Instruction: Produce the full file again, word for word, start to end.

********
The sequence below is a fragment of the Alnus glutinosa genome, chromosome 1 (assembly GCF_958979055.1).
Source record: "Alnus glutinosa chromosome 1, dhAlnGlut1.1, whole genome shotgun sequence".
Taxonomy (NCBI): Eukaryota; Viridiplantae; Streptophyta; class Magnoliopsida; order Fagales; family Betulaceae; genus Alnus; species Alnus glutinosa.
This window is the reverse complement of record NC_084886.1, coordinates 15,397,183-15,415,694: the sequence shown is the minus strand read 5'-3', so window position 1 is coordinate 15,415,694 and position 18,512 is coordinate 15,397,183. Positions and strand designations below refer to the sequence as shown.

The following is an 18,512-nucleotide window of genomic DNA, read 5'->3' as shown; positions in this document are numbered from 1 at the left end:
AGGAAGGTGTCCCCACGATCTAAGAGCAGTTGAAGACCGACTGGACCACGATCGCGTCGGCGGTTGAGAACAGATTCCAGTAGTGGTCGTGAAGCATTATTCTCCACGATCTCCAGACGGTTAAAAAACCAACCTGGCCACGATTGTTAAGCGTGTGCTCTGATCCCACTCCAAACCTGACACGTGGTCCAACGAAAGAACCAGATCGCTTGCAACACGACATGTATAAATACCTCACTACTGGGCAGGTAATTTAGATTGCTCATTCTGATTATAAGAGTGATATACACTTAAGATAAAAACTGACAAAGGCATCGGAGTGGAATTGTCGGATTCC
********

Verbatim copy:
The sequence below is a fragment of the Alnus glutinosa genome, chromosome 1 (assembly GCF_958979055.1).
Source record: "Alnus glutinosa chromosome 1, dhAlnGlut1.1, whole genome shotgun sequence".
Taxonomy (NCBI): Eukaryota; Viridiplantae; Streptophyta; class Magnoliopsida; order Fagales; family Betulaceae; genus Alnus; species Alnus glutinosa.
This window is the reverse complement of record NC_084886.1, coordinates 15,397,183-15,415,694: the sequence shown is the minus strand read 5'-3', so window position 1 is coordinate 15,415,694 and position 18,512 is coordinate 15,397,183. Positions and strand designations below refer to the sequence as shown.

The following is an 18,512-nucleotide window of genomic DNA, read 5'->3' as shown; positions in this document are numbered from 1 at the left end:
AGGAAGGTGTCCCCACGATCTAAGAGCAGTTGAAGACCGACTGGACCACGATCGCGTCGGCGGTTGAGAACAGATTCCAGTAGTGGTCGTGAAGCATTATTCTCCACGATCTCCAGACGGTTAAAAAACCAACCTGGCCACGATTGTTAAGCGTGTGCTCTGATCCCACTCCAAACCTGACACGTGGTCCAACGAAAGAACCAGATCGCTTGCAACACGACATGTATAAATACCTCACTACTGGGCAGGTAATTTAGATTGCTCATTCTGATTATAAGAGTGATATACACTTAAGATAAAAACTGACAAAGGCATCGGAGTGGAATTGTCGGATTCC